I finished Mega Man Legends disappointed. It was a charming attempt to move the blue bomber, one of my favorite video game characters of all time, into the third dimension. It didn’t work well. The biggest issue was the controls, which irrevocably created issues with the camera. I was glad when it ended. It took me a minute to even warm up to the idea of playing Mega Man Legends 2. Now that I’ve finished it, I’m excited to say that it plays and looks much better than the progenitor. But, just like before, I was glad when Mega Man Legends 2 ended.
Mega Man and his friend Roll Casket are diggers that travel the world in their ship, the Flutter, searching for a treasure called the Mother Lode. During their travels, they hope to recover Mega Man’s lost memories and learn more about the whereabouts of Roll’s parents. One day, they rescue a ship called the Sulphur Bottom from the dangerous Forbidden Island. Inside the ship is successful businessman Von Muller and Roll’s grandfather, Barrel. They tell Mega Man and Roll that the Mother Lode could be theirs if they find four keys scattered throughout the world. Unfortunately, pirates are also in search of the keys. Once again, Mega Man has his work cut out for him.
The story in Legends 2 is a heartwarming, lighthearted tale with lots of humor. Near the end the game when major plot reveals happen, the game manages to straddle the line between serious and silly. There’s a solid cast of characters, most notably the hilarious Tron Bonne, that make each story event enjoyable. There are times when the dialogue transitions from cute to saccharine, but in a strange way it adds to the overall package. Much of the game is fully voiced. The voice acting is on point for the most part. Susan Roman (best known as the voice behind Sailor Jupiter) gives Mega Man a youthful spin that works well for the narrative.
If you’ve played Mega Man Legends, then it’ll be clear from the start that Mega Man Legends 2 improved upon its progenitor. You control Mega Man in full 3D environments. These include towns, ruins, ships, and more. His movements are much smoother than before. Rotating the camera isn’t as cumbersome, either. One of the neat things is that every area has lots of stuff to explore. Reading Mega Man’s thoughts on this or that as well as uncovering hidden treasures is fun. In the Flutter, you can chat with Roll to add new additions to the ship. You can also create and upgrade special weapons for Mega Man. This is fun, but there are downsides. The biggest issue is that Mega Man can only equip one special weapon at a time. If you want something different, then you need to hike back to the Flutter and have it changed. Upgrades are ludicrously expensive. Many of the special weapons aren’t even worth the cost and become a waste of precious money.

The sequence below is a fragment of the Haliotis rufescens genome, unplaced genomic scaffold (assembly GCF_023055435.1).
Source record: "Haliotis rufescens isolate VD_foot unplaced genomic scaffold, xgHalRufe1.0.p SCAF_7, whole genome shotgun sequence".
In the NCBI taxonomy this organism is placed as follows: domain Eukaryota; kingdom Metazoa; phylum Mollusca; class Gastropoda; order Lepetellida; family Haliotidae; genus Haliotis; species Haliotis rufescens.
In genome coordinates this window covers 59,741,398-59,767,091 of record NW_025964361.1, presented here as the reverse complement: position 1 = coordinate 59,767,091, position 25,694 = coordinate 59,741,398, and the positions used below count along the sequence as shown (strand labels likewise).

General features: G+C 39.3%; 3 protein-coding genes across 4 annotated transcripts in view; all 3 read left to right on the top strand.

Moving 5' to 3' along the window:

As Mega Man moves within and between ancient ruins in search of keys, he’ll encounter Reaverbots. These robots from the olden times are out to stop Mega Man from achieving his goals. Mega Man can equip a variety of armor pieces to help him both offensively and defensively. He can equip one special weapon at a time which can be swapped in the menu screen with a claw that is used to grab enemies, people, or objects. Combat in Mega Man feels smoother, and often times it’s enjoyable when up against a few enemies or one of the game’s stylish bosses. Other times, the problems from before show up such as cumbersome targeting due to too many enemies on screen. The combat is more enjoyable, but it’s still doesn’t reach the level of excitement and satisfaction from the the 2D counterparts. My biggest issue is when Mega Man is in areas filled with water. Mega Man and water do not mix in Legends 2. If you play it, then you’ll understand why.
Mega Man Legends 2 looks great. The graphics are sharp for a 3D PlayStation game. Characters are expressive and vibrant. In some ways, it feels like you’re watching a Saturday morning cartoon but in the third dimension. The music is sadly lacking. Typically, I go into a Mega Man game with high expectations for the music. My expectations weren’t high for Legends 2 and yet they still weren’t met.
Mega Man Legends 2 has a lot of side content that you can explore. The most interesting is increasing Mega Man’s Digger Licence ranking. By finishing trials, you can permanently increase the difficulty of the enemies in the ruins, but with this comes better rewards. If you really want to see it all, you’ll have to get ready to grind for more cash so you can fully upgrade all of Mega Man’s special weapons. Otherwise, you can expect to finish Mega Man Legends 2 in about 10 to 15 hours. Once again, I found myself satisfied when the game ended. It’s not because the journey was epic, but because I didn’t have to play the game any more. Interestingly, Mega Man Legends 2 ends on a cliffhanger that sets the stage for the now cancelled Mega Man Legends 3. I know a lot of fans were upset by the cancellation of Legends 3. Having gone through both Legends and Legends 2, I’m not one of those upset fans.
Overall, 6.5/10: While functionally better than the first game, Mega Man Legends 2 is still a rough transition from 2D to 3D for Mega Man.